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13 in custody in drug operation that earned traffickers $1.4M per year
Ten people are in custody in connection to a Hall County drug trafficking operation that police say earned traffickers $1.4 million per year. Pictured is $30,000 in cash, handguns and drugs seized. (Courtesy Hall County Sheriff's Office)

Thirteen of 20 suspects are in custody in connection with a drug operation at a home off Black Drive, where law enforcement officials say a steady stream of people purchased drugs every day, and those heading the operation made an estimated $1.4 million per year.

Sheriff Gerald Couch and others announced Thursday the results of “Operation Long Time Coming,” a yearlong investigation into the sale of crack cocaine, synthetic marijuana and prescription pills.

Couch said investigators believe the group has been operating for roughly two years, trafficking more than 60 kilograms of crack cocaine annually.

The sheriff said the operation kicked off in the summer of 2019 after several anonymous tips about heavy traffic and possible drug trafficking “sold through the windows of a house located on Black Drive.”

“According to agents, drug dealers at the home averaged a minimum of 20 transactions an hour, from early in the morning till late at night, seven days a week,” Couch said.

All 20 suspects have arrest warrants for violation of the Racketeer Influenced and Corrupt Organizations Act, and all are family through blood or marriage.

Couch said Friday, Aug. 21, a typical transaction would be a person driving to or getting a ride to Black Drive, walking up to the house and knocking on the window. 

When asked about the length of the investigation, the sheriff said the Racketeer Influenced and Corrupt Organizations Act requires more evidence because of the harsher penalties.

A conviction carries anywhere from five years to 20 years in prison, Northeastern Judicial Circuit District Attorney Lee Darragh said.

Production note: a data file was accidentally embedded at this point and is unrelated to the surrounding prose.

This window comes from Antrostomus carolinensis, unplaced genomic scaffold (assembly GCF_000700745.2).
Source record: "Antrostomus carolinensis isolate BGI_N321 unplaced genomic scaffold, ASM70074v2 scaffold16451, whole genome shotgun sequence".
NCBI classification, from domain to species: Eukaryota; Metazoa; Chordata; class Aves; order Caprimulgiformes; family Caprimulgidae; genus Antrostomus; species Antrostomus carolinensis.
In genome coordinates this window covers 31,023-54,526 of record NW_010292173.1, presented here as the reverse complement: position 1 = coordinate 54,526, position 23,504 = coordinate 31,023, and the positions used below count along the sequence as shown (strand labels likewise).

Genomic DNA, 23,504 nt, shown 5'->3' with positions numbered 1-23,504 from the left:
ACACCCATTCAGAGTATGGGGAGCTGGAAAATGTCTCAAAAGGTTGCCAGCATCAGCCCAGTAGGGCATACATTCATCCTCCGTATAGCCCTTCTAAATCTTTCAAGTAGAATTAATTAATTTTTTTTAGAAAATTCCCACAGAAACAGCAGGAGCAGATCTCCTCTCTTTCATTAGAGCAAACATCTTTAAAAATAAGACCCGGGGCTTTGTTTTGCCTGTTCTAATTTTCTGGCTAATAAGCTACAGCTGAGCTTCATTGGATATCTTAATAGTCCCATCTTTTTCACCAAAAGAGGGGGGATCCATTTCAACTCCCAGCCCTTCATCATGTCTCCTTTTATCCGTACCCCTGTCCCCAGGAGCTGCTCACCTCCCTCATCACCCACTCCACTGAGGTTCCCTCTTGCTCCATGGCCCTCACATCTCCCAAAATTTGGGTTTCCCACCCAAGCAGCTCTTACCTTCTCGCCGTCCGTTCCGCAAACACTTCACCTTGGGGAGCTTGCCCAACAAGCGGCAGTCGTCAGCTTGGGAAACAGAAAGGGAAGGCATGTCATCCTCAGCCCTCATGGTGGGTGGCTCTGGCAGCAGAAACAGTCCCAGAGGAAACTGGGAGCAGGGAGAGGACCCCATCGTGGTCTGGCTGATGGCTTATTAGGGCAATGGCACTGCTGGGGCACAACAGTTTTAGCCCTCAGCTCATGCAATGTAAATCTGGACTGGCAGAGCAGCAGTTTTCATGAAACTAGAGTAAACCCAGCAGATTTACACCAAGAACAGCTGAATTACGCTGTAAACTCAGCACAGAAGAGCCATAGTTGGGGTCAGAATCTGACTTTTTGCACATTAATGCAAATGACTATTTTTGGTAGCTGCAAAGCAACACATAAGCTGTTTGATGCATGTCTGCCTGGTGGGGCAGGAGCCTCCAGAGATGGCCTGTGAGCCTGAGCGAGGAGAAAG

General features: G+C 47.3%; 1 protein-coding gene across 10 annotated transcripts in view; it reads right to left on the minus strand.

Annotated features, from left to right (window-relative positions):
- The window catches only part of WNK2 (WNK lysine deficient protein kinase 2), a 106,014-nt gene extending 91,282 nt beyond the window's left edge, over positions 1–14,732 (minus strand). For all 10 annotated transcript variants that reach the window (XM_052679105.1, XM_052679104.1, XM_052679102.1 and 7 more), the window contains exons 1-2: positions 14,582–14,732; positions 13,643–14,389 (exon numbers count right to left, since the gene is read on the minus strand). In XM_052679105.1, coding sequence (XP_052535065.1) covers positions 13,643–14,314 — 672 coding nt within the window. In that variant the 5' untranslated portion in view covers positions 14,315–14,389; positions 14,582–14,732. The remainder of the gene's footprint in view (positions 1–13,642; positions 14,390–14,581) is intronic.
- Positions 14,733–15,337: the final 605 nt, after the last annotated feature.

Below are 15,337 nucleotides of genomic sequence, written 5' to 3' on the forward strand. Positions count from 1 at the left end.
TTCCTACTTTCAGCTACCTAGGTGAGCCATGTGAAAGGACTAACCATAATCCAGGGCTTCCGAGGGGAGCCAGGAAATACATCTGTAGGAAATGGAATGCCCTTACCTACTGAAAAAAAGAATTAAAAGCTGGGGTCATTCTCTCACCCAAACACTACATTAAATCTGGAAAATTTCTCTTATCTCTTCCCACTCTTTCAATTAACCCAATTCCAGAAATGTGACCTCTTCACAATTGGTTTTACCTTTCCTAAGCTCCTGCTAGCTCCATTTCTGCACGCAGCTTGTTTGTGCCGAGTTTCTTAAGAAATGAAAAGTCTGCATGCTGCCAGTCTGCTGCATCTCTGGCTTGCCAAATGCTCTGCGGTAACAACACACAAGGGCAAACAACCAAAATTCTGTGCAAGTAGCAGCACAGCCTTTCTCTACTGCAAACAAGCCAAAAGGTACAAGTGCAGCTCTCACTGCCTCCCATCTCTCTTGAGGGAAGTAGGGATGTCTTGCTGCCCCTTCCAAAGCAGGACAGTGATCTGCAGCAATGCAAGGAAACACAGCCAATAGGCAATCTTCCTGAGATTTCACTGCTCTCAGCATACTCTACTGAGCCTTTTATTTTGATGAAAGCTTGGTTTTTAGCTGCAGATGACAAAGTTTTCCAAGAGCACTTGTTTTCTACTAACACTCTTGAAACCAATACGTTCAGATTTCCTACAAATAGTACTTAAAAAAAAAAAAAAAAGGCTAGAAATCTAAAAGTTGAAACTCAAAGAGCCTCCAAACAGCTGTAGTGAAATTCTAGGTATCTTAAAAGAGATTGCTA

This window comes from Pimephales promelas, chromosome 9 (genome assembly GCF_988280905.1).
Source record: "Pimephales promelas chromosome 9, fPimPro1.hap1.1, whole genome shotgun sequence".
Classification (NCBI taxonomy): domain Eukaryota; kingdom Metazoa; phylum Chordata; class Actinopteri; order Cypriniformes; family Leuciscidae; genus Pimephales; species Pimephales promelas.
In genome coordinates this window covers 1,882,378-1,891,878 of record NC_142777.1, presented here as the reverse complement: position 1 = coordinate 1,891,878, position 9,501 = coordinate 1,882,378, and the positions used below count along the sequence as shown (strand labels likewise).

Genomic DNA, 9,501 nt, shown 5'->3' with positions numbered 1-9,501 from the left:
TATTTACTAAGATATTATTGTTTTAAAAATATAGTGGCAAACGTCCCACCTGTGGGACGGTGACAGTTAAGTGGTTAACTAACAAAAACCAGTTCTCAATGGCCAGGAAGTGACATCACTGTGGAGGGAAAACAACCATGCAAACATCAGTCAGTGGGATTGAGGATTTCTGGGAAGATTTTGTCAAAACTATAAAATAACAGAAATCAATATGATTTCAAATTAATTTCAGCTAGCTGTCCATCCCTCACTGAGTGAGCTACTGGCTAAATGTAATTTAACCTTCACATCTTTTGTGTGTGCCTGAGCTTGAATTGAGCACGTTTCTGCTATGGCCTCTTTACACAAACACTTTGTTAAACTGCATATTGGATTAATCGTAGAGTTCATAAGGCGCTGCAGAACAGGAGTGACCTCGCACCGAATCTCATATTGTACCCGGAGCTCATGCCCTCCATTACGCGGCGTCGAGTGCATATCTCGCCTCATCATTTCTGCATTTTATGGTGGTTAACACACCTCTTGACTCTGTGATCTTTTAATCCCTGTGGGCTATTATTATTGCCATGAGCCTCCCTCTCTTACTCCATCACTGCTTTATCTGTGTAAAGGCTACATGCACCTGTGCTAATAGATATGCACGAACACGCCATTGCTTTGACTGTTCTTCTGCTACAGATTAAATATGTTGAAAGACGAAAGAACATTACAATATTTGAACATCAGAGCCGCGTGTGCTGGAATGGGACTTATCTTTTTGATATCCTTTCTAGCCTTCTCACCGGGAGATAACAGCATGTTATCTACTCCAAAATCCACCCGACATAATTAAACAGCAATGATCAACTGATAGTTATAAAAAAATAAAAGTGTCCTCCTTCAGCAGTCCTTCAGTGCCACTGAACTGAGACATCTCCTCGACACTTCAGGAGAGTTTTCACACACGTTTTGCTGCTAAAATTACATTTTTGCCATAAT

A basic drug case could stop just one person and get a narcotics possession charge, but the endgame was the bigger picture, Couch said. 

“That’s when we focused on these individuals that were actually preying on those people and their weaknesses and their addictions,” Couch said. “You eradicate the supplier. You take that supplier out of the equation, and those types of investigations take a great deal longer to build that case.”

The bigger the organization, the longer it takes, Couch said. He estimated it took roughly half to three-quarters of the investigation just to identify all of the suspects in the organization.

Officers started executing search warrants at 6 a.m. Thursday, Aug. 20, at 16 residences across Hall County.

Three primary ringleaders were identified in the investigation: Roger Eugene Cantrell, 52, Peyton Renia Hood, 39, and Antwane Sintell Thurmond, 39, all of Gainesville.

“In addition to the group’s leadership, agents arrested Nikki Glenn, 46, who is married to Thurmond and is employed at Hall County Juvenile Court,” according to the Sheriff’s Office.

Hall County spokeswoman Katie Crumley said Glenn started in May 2001 with Hall County and was working as a probation officer. She is not currently working for Hall County, Crumley said Thursday, Aug. 20.

Couch said it is one of the largest investigations the MANS unit has taken, and the first time it has led a RICO investigation.

The sheriff called it a great example of “see something, say something.”

“The people we targeted have been substantially profiting off of people’s misery for far too long,” Couch said.

Couch said the narcotics were coming from Atlanta and sold in Gainesville.

No further arrests are anticipated.

Shortly after he became chief, Gainesville Police Chief Jay Parrish said there were people calling the department from Gainesville neighborhoods who “were held hostage by drug users going to houses.”

“Their kids couldn’t safely play basketball in the streets, enjoy each other’s company and be what neighborhoods should be,” Parrish said. 

Those in custody include:

1. Kavarus Lashaund Brown, 39, of Gainesville 

2. Quincy Tyrone Buffington, 43, of Gainesville 

3. Marquez Sanchez Cantrell, 33, of Gainesville 

4. Roger Eugene Cantrell, 52, of Gainesville 

5. Hyziher Consuela Glenn, 41, of Gainesville 

6. Erica Nicole Glenn, 47, of Gainesville 

7. Nikki Yashica Glenn, 46, of Gainesville 

8. Juan Tereman Henderson, 40, of Flowery Branch 

9. Peyton Renia Hood, 39, of Gainesville – already in custody at Gwinnett County Jail 

10. Anthony Tyrone Jones, 47, of Gainesville 

11. Vinson Edward Rucker, 42, of Gainesville 

12. Antwane Sintell Thurmond, 39, of Gainesville 

13. Vanessa Diane Thompson, 53, of Gainesville

Police are actively searching for the remaining suspects.

08222020 DRUGS 1 .jpg
Hall County Sheriff Gerald Couch along with Gainesville Police Chief Jay Parrish, right, and district attorney Lee Darragh hold a press conference Thursday, Aug. 20, 2020, announcing a drug bust recovering $30,0000 in cash and weapons. - photo by Scott Rogers
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